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Alignment Execution

Bird Politics

When a business or a team is truly aligned about its goals and how to execute these goals, its performance comes across as seamless to the outsider.

Yesterday when I drove my daughter Anna to her school, we witnessed a massive flock of birds. Thousands of them gliding through the air with no apparent sense of direction, urgency, or planning.

As we (or predominantly Anna, because I was driving) were admiring the formations and the graciousness of their moves, we started wondering out loud.

How do they decide where they go? 

Who gets to determine the direction? 
Who’s the leader anyway, and why is she the leader?

Anna and I are both no bird experts, so much is probably clear by now, but our unfamiliarity with bird practices created a good conversation. 

Sometimes ignorance is bliss.

As we continued to wonder how these birds organized themselves and made the decisions of which we saw the consequences in the air, suddenly the flock broke up into three smaller groups. 

“Bird politics”, Anna said.

I glanced at her from my driving seat with question marks in my eyes.

Anna explained that anarchy had emerged inside the flock, and some birds decided to move in different directions. 

“They were fed up with their self-proclaimed leader and the apparent lack of direction, so they decided to go their own ways”.

We both laughed about her observation.

After I dropped Anna off, I started to reflect on the conversation. I liked her term ‘bird politics’ and thought it would make for a nice story.

The need for alignment

There are many analogies inside this story, and the one I’d like to stress is the need for alignment.

When a business or a team is truly aligned about its goals and how to execute these goals, its performance comes across as seamless to the outsider.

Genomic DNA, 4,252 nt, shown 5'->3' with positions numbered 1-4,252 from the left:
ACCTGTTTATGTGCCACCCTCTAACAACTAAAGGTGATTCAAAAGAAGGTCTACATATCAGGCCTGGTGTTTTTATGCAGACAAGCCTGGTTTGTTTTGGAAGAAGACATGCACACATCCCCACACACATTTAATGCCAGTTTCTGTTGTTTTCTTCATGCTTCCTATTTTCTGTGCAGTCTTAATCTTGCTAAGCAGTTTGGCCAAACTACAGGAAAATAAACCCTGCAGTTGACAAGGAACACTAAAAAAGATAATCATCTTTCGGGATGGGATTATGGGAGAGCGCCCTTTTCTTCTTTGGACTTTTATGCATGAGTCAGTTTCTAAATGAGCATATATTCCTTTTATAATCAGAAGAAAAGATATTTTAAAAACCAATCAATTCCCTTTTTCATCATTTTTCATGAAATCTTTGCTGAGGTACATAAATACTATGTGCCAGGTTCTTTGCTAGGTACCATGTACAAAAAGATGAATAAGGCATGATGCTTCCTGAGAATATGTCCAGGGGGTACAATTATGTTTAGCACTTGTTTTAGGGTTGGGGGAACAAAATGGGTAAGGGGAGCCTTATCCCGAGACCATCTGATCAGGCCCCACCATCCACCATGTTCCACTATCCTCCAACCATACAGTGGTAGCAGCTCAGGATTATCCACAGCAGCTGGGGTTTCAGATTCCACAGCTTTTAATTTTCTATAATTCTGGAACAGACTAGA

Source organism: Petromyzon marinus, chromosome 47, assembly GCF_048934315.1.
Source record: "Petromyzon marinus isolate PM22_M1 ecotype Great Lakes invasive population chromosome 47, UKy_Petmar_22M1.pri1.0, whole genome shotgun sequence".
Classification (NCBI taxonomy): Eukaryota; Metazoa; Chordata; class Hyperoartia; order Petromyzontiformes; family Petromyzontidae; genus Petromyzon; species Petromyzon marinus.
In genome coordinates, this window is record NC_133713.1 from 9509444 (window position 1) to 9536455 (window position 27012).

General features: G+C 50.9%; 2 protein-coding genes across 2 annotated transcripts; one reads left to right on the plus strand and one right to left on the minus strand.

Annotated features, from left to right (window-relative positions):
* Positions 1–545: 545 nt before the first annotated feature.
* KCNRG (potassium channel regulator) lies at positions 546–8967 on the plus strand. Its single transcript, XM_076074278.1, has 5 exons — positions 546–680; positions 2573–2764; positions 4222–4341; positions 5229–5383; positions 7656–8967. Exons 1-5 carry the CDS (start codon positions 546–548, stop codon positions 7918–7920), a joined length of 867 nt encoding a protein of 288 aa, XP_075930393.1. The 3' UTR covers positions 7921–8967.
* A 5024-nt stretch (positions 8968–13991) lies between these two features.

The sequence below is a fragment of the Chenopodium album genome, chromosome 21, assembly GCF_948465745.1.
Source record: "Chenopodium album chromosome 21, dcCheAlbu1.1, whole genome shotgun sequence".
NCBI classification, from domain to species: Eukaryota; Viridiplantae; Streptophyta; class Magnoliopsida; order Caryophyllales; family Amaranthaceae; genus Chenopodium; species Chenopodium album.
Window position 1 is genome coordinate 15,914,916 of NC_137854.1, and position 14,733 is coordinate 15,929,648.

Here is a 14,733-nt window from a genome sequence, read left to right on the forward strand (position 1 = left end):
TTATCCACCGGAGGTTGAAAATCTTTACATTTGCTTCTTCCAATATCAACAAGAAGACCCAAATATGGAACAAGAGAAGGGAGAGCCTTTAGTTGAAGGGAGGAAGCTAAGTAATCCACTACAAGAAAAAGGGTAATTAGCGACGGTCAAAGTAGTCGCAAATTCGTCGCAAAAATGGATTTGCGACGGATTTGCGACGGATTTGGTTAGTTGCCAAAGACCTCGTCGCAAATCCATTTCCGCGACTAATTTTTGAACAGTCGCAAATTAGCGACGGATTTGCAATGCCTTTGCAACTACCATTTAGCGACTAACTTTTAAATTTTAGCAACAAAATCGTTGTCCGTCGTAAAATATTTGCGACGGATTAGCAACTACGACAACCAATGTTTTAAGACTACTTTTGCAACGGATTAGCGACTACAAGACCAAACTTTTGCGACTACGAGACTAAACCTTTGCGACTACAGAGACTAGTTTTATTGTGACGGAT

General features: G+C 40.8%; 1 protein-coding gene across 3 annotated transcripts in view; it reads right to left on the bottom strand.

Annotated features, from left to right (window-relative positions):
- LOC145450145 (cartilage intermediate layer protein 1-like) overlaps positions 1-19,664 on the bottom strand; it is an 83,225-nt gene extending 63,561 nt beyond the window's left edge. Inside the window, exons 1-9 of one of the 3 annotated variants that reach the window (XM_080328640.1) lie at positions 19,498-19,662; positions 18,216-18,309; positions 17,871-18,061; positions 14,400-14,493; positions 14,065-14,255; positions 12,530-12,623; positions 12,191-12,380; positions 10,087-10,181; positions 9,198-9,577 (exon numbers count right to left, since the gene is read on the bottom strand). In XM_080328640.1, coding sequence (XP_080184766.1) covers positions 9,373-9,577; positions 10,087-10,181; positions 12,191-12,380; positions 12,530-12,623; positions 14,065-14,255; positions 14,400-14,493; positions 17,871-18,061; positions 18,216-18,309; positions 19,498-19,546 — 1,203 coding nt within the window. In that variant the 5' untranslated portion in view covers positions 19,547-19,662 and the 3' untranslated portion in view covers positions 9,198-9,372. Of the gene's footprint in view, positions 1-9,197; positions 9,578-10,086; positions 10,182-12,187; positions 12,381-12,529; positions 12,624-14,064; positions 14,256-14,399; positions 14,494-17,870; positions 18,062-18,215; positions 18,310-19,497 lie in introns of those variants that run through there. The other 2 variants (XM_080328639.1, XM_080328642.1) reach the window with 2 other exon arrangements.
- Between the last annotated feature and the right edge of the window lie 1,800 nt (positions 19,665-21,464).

Like the movements of a flock of birds.

All the different parts do their job, and the result is elegance, synergy, energy, and excellence.

But what seems to come naturally to a flock of birds requires a lot of conversation, disagreement, patience, practice, learning, decision making, and execution when it concerns human beings. 

We don’t often get to see true alignment. Because we don’t take the time to pause, get aligned, and leave ego’s outside the door. 

Whether you like sports or not, if you’d like to see true alignment by human beings at work, watch a pit stop at a formula one race. 

In less than 3 seconds, four tires get exchanged.

The record is close to 2 seconds. Those 2 seconds result from clear goals, clear roles and responsibilities, hours and hours of practice, and ego’s parked outside for a while. One little mistake, and the time shoots up to 10, 20 seconds.

Every person knows exactly what to do. Without hesitation or objection. That happens during the conversation and practice phase.

When it comes to alignment in business, we leave things up for chance too often. 

We all have our examples when we were not aligned. 

But continued anyway. 

Because the time was missing to get fully aligned. Or the consequences were not significant enough.

The difference between a formula one pit crew that is aligned and a crew not aligned is many seconds, and in this case, it can make the difference in win or loss. 

That’s why great companies and teams spend hours to get aligned. 

So if you wonder why certain (executive) teams meet often and you think less would do as well, think again.

They’re investing time to get aligned, ensuring things get done with grace. 

Like a flock of birds. 

When you go outside today, find a flock of birds and just watch. It’s magic. 

And if you can’t make the time, click this link and watch a one minute video.

Do more of what makes you happy.

Erikjan

PS. This morning when driving Anna to school, we witnessed a flock of birds at precisely the same spot. Nicely grouped together. For now.

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